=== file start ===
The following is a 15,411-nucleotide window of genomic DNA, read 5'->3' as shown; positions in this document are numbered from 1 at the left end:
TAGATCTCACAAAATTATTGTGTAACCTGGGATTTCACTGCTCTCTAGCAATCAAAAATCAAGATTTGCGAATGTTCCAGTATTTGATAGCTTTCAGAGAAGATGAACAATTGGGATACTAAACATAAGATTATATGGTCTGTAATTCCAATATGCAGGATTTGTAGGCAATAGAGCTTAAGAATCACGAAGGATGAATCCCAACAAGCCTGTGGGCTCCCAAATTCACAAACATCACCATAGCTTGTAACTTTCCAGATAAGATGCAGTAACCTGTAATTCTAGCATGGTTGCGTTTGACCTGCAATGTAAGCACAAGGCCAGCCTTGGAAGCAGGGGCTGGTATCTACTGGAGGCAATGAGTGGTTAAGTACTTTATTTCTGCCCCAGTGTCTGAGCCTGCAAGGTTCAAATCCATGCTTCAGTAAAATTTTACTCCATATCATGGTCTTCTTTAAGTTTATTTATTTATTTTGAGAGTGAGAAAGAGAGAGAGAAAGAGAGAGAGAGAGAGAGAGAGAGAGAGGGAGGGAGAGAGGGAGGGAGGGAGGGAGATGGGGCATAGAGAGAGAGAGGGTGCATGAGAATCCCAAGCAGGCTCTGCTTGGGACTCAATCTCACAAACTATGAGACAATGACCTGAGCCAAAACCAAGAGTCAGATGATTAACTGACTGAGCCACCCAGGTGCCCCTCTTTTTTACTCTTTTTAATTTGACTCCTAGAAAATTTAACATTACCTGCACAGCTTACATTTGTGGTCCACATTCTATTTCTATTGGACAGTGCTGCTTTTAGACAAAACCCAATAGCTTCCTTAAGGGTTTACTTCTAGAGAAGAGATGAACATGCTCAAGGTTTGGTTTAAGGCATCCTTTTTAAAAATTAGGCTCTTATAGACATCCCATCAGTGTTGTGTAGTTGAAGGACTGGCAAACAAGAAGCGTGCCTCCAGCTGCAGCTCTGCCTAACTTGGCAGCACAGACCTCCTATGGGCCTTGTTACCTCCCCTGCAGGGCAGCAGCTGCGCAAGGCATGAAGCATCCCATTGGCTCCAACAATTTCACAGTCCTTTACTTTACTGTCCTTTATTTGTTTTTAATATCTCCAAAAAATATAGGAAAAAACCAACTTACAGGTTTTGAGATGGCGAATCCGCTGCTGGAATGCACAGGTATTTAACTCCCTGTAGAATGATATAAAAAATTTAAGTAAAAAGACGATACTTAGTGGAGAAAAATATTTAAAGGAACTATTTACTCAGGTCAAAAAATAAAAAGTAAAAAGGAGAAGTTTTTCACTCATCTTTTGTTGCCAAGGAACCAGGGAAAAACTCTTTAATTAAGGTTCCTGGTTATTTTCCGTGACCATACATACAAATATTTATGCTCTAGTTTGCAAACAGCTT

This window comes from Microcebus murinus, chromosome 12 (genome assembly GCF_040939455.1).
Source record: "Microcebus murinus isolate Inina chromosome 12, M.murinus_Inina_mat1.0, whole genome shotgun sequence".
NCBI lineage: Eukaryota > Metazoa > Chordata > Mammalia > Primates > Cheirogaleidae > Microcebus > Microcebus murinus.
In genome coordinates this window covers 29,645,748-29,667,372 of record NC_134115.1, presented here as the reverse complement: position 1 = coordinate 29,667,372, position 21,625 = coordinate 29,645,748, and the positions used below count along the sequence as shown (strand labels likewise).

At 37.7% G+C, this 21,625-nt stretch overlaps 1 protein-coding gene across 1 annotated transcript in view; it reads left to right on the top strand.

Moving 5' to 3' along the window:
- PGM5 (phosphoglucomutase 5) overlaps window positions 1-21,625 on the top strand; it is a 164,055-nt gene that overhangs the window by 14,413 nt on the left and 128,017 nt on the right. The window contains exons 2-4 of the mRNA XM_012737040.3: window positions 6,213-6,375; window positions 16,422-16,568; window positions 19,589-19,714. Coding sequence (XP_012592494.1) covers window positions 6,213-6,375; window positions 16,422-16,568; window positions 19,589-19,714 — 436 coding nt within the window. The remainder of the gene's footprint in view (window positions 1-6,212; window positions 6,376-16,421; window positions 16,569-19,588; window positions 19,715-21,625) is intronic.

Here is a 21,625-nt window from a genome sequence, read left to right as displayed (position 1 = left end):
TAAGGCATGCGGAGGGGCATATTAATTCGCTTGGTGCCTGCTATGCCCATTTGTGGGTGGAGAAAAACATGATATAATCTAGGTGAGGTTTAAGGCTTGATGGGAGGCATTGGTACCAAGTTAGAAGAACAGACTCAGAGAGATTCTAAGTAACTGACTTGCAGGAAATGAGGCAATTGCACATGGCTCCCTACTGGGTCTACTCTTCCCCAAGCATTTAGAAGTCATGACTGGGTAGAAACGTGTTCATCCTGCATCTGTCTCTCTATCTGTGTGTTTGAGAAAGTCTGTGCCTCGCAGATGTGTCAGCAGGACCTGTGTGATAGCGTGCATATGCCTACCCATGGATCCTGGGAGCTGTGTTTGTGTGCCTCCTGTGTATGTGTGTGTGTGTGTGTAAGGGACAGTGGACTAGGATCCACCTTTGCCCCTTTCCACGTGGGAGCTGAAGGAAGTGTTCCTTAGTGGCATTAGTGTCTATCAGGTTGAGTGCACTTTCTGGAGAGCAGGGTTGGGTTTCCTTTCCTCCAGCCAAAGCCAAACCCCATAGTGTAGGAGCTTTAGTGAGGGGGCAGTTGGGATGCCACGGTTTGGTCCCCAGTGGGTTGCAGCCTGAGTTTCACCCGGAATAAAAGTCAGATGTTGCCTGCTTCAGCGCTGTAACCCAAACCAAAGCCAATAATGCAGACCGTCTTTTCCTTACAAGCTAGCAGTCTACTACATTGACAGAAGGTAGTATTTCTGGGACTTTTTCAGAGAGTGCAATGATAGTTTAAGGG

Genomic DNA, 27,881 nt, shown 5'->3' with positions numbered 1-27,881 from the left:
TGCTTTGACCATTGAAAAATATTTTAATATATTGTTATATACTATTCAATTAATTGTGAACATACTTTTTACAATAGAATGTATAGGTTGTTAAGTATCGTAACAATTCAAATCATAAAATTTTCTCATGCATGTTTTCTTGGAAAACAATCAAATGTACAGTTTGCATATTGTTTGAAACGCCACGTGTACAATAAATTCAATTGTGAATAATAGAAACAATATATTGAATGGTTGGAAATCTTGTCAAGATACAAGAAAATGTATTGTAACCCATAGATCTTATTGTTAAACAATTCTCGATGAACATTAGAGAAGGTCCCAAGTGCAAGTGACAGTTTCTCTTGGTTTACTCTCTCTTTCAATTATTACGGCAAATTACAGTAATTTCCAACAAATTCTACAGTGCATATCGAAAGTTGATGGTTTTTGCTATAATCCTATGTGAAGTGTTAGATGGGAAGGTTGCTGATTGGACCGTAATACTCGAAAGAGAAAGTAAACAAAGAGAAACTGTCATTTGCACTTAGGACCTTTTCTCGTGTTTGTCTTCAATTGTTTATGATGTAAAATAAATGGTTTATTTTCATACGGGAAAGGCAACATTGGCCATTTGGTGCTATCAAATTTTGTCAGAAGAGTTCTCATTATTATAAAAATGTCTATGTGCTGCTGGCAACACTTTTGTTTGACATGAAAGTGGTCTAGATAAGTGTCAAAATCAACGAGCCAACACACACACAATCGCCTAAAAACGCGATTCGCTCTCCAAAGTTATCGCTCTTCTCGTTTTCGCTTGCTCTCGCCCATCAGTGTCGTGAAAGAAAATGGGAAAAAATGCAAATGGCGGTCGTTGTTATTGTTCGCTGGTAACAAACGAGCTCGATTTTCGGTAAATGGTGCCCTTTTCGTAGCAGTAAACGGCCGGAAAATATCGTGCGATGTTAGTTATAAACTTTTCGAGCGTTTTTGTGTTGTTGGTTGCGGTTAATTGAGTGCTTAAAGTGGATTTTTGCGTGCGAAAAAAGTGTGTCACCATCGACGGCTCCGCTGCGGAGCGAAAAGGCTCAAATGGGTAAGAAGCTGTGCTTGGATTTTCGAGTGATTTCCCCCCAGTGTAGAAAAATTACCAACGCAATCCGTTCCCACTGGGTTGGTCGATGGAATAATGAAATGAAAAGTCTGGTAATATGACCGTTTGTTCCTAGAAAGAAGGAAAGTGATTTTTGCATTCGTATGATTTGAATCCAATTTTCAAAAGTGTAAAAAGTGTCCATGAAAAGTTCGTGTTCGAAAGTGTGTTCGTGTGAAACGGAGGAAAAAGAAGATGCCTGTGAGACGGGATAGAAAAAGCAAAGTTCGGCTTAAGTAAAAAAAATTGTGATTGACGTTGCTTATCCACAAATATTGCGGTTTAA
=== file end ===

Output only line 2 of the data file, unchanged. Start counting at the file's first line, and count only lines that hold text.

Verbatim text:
TAGATCTCACAAAATTATTGTGTAACCTGGGATTTCACTGCTCTCTAGCAATCAAAAATCAAGATTTGCGAATGTTCCAGTATTTGATAGCTTTCAGAGAAGATGAACAATTGGGATACTAAACATAAGATTATATGGTCTGTAATTCCAATATGCAGGATTTGTAGGCAATAGAGCTTAAGAATCACGAAGGATGAATCCCAACAAGCCTGTGGGCTCCCAAATTCACAAACATCACCATAGCTTGTAACTTTCCAGATAAGATGCAGTAACCTGTAATTCTAGCATGGTTGCGTTTGACCTGCAATGTAAGCACAAGGCCAGCCTTGGAAGCAGGGGCTGGTATCTACTGGAGGCAATGAGTGGTTAAGTACTTTATTTCTGCCCCAGTGTCTGAGCCTGCAAGGTTCAAATCCATGCTTCAGTAAAATTTTACTCCATATCATGGTCTTCTTTAAGTTTATTTATTTATTTTGAGAGTGAGAAAGAGAGAGAGAAAGAGAGAGAGAGAGAGAGAGAGAGAGAGGGAGGGAGAGAGGGAGGGAGGGAGGGAGATGGGGCATAGAGAGAGAGAGGGTGCATGAGAATCCCAAGCAGGCTCTGCTTGGGACTCAATCTCACAAACTATGAGACAATGACCTGAGCCAAAACCAAGAGTCAGATGATTAACTGACTGAGCCACCCAGGTGCCCCTCTTTTTTACTCTTTTTAATTTGACTCCTAGAAAATTTAACATTACCTGCACAGCTTACATTTGTGGTCCACATTCTATTTCTATTGGACAGTGCTGCTTTTAGACAAAACCCAATAGCTTCCTTAAGGGTTTACTTCTAGAGAAGAGATGAACATGCTCAAGGTTTGGTTTAAGGCATCCTTTTTAAAAATTAGGCTCTTATAGACATCCCATCAGTGTTGTGTAGTTGAAGGACTGGCAAACAAGAAGCGTGCCTCCAGCTGCAGCTCTGCCTAACTTGGCAGCACAGACCTCCTATGGGCCTTGTTACCTCCCCTGCAGGGCAGCAGCTGCGCAAGGCATGAAGCATCCCATTGGCTCCAACAATTTCACAGTCCTTTACTTTACTGTCCTTTATTTGTTTTTAATATCTCCAAAAAATATAGGAAAAAACCAACTTACAGGTTTTGAGATGGCGAATCCGCTGCTGGAATGCACAGGTATTTAACTCCCTGTAGAATGATATAAAAAATTTAAGTAAAAAGACGATACTTAGTGGAGAAAAATATTTAAAGGAACTATTTACTCAGGTCAAAAAATAAAAAGTAAAAAGGAGAAGTTTTTCACTCATCTTTTGTTGCCAAGGAACCAGGGAAAAACTCTTTAATTAAGGTTCCTGGTTATTTTCCGTGACCATACATACAAATATTTATGCTCTAGTTTGCAAACAGCTT